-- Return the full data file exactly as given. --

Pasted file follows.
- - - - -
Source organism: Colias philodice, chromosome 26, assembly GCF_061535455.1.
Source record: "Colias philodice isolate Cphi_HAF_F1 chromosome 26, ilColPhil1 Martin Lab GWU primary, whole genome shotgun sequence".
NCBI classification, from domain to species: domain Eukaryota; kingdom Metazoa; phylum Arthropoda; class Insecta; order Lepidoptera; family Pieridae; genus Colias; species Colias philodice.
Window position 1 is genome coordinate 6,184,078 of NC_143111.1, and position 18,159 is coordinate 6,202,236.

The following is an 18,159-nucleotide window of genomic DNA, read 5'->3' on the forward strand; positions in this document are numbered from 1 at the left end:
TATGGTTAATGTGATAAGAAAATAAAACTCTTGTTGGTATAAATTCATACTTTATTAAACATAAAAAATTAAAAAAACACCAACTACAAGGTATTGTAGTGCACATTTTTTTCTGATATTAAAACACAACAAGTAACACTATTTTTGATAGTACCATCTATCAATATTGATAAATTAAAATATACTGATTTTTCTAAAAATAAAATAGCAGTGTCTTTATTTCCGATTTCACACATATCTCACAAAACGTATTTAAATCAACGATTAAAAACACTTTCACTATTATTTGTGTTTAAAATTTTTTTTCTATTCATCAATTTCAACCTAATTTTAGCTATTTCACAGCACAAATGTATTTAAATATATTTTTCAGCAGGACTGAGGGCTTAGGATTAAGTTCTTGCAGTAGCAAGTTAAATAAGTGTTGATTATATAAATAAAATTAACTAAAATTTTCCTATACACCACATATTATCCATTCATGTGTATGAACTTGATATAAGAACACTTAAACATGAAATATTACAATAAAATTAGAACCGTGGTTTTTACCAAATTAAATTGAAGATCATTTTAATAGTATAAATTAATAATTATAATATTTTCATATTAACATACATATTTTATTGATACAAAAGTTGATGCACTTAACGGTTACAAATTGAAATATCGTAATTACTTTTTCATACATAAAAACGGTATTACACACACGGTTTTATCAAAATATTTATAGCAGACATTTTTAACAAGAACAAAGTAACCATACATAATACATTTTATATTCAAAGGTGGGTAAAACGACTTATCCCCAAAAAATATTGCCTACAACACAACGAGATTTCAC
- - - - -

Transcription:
Source organism: Colias philodice, chromosome 26, assembly GCF_061535455.1.
Source record: "Colias philodice isolate Cphi_HAF_F1 chromosome 26, ilColPhil1 Martin Lab GWU primary, whole genome shotgun sequence".
NCBI classification, from domain to species: domain Eukaryota; kingdom Metazoa; phylum Arthropoda; class Insecta; order Lepidoptera; family Pieridae; genus Colias; species Colias philodice.
Window position 1 is genome coordinate 6,184,078 of NC_143111.1, and position 18,159 is coordinate 6,202,236.

The following is an 18,159-nucleotide window of genomic DNA, read 5'->3' on the forward strand; positions in this document are numbered from 1 at the left end:
TATGGTTAATGTGATAAGAAAATAAAACTCTTGTTGGTATAAATTCATACTTTATTAAACATAAAAAATTAAAAAAACACCAACTACAAGGTATTGTAGTGCACATTTTTTTCTGATATTAAAACACAACAAGTAACACTATTTTTGATAGTACCATCTATCAATATTGATAAATTAAAATATACTGATTTTTCTAAAAATAAAATAGCAGTGTCTTTATTTCCGATTTCACACATATCTCACAAAACGTATTTAAATCAACGATTAAAAACACTTTCACTATTATTTGTGTTTAAAATTTTTTTTCTATTCATCAATTTCAACCTAATTTTAGCTATTTCACAGCACAAATGTATTTAAATATATTTTTCAGCAGGACTGAGGGCTTAGGATTAAGTTCTTGCAGTAGCAAGTTAAATAAGTGTTGATTATATAAATAAAATTAACTAAAATTTTCCTATACACCACATATTATCCATTCATGTGTATGAACTTGATATAAGAACACTTAAACATGAAATATTACAATAAAATTAGAACCGTGGTTTTTACCAAATTAAATTGAAGATCATTTTAATAGTATAAATTAATAATTATAATATTTTCATATTAACATACATATTTTATTGATACAAAAGTTGATGCACTTAACGGTTACAAATTGAAATATCGTAATTACTTTTTCATACATAAAAACGGTATTACACACACGGTTTTATCAAAATATTTATAGCAGACATTTTTAACAAGAACAAAGTAACCATACATAATACATTTTATATTCAAAGGTGGGTAAAACGACTTATCCCCAAAAAATATTGCCTACAACACAACGAGATTTCAC